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Film Noir

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Film noir is a film style and mood primarily associated with crime films, that portrays its principal characters in a nihilistic and existentialist world. Film noir is primarily derived from the hard-boiled style of crime fiction of the Depression era (many films noir were adaptations of such novels) and the gritty style of 1930s horror fiction. Film noir is first clearly seen in films released in the early 1940s. "Noirs" were historically made in black and white, and had a dark, high-contrast style with roots in German Expressionist cinematography.

The term film noir (French for "black film") was unknown to the filmmakers and actors while they were creating the classic films noirs. Film noir was defined in retrospect by film historians and critics; many of the creators of film noir later professed to be unaware at the time of having created a distinctive type of film.

The use of the plural film noirs in English, is untrue to the French origin of the term. The plural form of film noir in French is films noirs (although the pronunciation is unchanged), which is sometimes used in English as is films noir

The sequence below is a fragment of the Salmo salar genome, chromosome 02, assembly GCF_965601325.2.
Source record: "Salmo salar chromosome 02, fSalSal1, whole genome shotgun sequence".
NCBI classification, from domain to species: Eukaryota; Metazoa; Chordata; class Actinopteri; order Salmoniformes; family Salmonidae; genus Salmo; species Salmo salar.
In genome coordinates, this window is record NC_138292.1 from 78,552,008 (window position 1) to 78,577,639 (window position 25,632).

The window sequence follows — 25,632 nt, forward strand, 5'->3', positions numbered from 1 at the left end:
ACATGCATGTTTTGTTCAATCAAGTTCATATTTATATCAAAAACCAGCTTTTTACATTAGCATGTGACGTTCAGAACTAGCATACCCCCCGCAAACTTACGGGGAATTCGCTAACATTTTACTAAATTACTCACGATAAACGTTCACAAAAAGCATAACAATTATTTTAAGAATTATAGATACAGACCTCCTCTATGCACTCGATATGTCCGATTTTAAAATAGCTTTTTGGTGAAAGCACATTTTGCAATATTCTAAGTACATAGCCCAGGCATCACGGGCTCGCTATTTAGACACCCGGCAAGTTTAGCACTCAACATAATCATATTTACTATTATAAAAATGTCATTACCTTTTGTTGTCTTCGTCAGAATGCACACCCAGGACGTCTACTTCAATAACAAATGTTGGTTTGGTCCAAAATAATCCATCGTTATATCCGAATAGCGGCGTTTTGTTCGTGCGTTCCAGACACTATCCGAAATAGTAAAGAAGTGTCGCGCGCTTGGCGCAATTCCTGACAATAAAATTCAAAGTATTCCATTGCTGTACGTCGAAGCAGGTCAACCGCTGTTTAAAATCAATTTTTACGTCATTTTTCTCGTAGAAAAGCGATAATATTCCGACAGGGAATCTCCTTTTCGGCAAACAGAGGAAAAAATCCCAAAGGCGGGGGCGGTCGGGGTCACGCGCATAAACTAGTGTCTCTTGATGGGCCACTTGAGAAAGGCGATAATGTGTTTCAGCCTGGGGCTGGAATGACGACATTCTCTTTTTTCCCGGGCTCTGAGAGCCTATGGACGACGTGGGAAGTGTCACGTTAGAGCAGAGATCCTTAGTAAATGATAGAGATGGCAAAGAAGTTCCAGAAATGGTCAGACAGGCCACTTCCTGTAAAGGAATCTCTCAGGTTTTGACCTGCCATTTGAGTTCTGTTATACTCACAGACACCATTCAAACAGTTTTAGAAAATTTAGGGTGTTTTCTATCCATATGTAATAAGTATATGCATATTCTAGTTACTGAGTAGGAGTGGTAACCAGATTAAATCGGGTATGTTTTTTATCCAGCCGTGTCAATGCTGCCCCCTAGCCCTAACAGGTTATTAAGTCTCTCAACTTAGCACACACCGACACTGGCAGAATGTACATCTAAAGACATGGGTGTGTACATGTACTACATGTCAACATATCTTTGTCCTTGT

Film noir is a result of a combination of genres and styles, with origins in painting and literature, as well as film.

The aesthetics of film noir are heavily influenced by German Expressionism. Under Nazism, many important film artists were forced to emigrate (including Fritz Lang, Billy Wilder, and Robert Siodmak). They took with them techniques they developed (most importantly the dramatic lighting and the subjective, psychological point of view) and made some of the most famous films noirs in the USA. Concurrent with the development of German Expressionism were expressionistic gangster films in America in the 1930s, such as Little Caesar (1930), The Public Enemy (1931), Scarface (1932) and I Am a Fugitive from a Chain Gang (1932).

Other important influences came from French poetic realism, with its themes of fatalism, injustice, and doomed heroes, and from Italian neorealism, with its emphasis on authenticity. Several later films noirs, such as Night and the City (1950) and Panic in the Streets (1950), adopted a neorealist approach of using on-location photography with non-professional extras. Additionally, some films noirs strove to depict comparatively ordinary or downtrodden people with unspectacular lives in a manner similar to neorealist films, such as The Lost Weekend and In a Lonely Place.

In the United States, a major literary influence on film noir came from the hard-boiled school of detective and crime fiction, featuring writers such as Dashiell Hammett, Raymond Chandler and James M. Cain, and popularized in pulp magazines such as Black Mask. Chandler's The Big Sleep and Murder My Sweet (based on Farewell, My Lovely) and Hammett's The Maltese Falcon are notable films noir. Although not itself considered a film noir, Orson Welles's landmark film Citizen Kane (1941) had a heavy influence on the development



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